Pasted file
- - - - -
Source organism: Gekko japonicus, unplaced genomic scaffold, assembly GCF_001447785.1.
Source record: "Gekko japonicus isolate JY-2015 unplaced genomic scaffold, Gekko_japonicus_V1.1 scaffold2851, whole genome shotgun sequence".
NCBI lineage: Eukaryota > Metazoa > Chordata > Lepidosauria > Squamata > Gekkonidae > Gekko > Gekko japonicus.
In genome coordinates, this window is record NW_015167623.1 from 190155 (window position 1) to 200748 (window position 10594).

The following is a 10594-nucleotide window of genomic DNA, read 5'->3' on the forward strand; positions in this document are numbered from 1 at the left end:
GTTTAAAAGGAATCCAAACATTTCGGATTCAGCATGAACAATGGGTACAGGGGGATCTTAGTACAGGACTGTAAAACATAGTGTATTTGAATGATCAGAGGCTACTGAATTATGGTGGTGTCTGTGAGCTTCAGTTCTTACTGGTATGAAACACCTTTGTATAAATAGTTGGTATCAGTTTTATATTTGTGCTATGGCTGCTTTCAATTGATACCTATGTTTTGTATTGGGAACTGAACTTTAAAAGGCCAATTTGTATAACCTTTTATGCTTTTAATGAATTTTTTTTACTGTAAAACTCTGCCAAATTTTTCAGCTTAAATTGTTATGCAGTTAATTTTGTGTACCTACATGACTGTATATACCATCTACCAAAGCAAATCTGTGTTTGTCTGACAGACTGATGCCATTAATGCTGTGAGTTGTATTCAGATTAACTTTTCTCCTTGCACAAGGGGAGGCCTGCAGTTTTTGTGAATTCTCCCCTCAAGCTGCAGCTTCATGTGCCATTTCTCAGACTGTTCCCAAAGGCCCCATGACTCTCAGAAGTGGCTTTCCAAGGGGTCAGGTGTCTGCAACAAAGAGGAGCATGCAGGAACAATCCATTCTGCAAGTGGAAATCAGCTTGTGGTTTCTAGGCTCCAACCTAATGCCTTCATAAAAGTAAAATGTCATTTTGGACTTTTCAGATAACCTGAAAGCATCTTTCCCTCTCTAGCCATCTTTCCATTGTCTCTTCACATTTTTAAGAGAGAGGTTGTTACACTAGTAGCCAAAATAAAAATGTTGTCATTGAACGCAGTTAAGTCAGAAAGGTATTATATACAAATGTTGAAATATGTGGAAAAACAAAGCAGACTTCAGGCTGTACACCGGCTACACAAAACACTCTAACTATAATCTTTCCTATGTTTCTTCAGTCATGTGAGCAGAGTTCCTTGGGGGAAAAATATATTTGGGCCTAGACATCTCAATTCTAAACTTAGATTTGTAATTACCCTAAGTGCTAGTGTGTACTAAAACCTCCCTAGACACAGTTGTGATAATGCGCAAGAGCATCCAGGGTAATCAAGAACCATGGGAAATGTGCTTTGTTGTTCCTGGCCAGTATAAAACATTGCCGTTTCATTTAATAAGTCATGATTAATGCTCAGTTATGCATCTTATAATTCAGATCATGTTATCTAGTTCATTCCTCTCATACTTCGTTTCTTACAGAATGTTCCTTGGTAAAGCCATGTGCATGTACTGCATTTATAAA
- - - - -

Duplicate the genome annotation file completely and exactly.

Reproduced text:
Source organism: Gekko japonicus, unplaced genomic scaffold, assembly GCF_001447785.1.
Source record: "Gekko japonicus isolate JY-2015 unplaced genomic scaffold, Gekko_japonicus_V1.1 scaffold2851, whole genome shotgun sequence".
NCBI lineage: Eukaryota > Metazoa > Chordata > Lepidosauria > Squamata > Gekkonidae > Gekko > Gekko japonicus.
In genome coordinates, this window is record NW_015167623.1 from 190155 (window position 1) to 200748 (window position 10594).

The following is a 10594-nucleotide window of genomic DNA, read 5'->3' on the forward strand; positions in this document are numbered from 1 at the left end:
GTTTAAAAGGAATCCAAACATTTCGGATTCAGCATGAACAATGGGTACAGGGGGATCTTAGTACAGGACTGTAAAACATAGTGTATTTGAATGATCAGAGGCTACTGAATTATGGTGGTGTCTGTGAGCTTCAGTTCTTACTGGTATGAAACACCTTTGTATAAATAGTTGGTATCAGTTTTATATTTGTGCTATGGCTGCTTTCAATTGATACCTATGTTTTGTATTGGGAACTGAACTTTAAAAGGCCAATTTGTATAACCTTTTATGCTTTTAATGAATTTTTTTTACTGTAAAACTCTGCCAAATTTTTCAGCTTAAATTGTTATGCAGTTAATTTTGTGTACCTACATGACTGTATATACCATCTACCAAAGCAAATCTGTGTTTGTCTGACAGACTGATGCCATTAATGCTGTGAGTTGTATTCAGATTAACTTTTCTCCTTGCACAAGGGGAGGCCTGCAGTTTTTGTGAATTCTCCCCTCAAGCTGCAGCTTCATGTGCCATTTCTCAGACTGTTCCCAAAGGCCCCATGACTCTCAGAAGTGGCTTTCCAAGGGGTCAGGTGTCTGCAACAAAGAGGAGCATGCAGGAACAATCCATTCTGCAAGTGGAAATCAGCTTGTGGTTTCTAGGCTCCAACCTAATGCCTTCATAAAAGTAAAATGTCATTTTGGACTTTTCAGATAACCTGAAAGCATCTTTCCCTCTCTAGCCATCTTTCCATTGTCTCTTCACATTTTTAAGAGAGAGGTTGTTACACTAGTAGCCAAAATAAAAATGTTGTCATTGAACGCAGTTAAGTCAGAAAGGTATTATATACAAATGTTGAAATATGTGGAAAAACAAAGCAGACTTCAGGCTGTACACCGGCTACACAAAACACTCTAACTATAATCTTTCCTATGTTTCTTCAGTCATGTGAGCAGAGTTCCTTGGGGGAAAAATATATTTGGGCCTAGACATCTCAATTCTAAACTTAGATTTGTAATTACCCTAAGTGCTAGTGTGTACTAAAACCTCCCTAGACACAGTTGTGATAATGCGCAAGAGCATCCAGGGTAATCAAGAACCATGGGAAATGTGCTTTGTTGTTCCTGGCCAGTATAAAACATTGCCGTTTCATTTAATAAGTCATGATTAATGCTCAGTTATGCATCTTATAATTCAGATCATGTTATCTAGTTCATTCCTCTCATACTTCGTTTCTTACAGAATGTTCCTTGGTAAAGCCATGTGCATGTACTGCATTTATAAA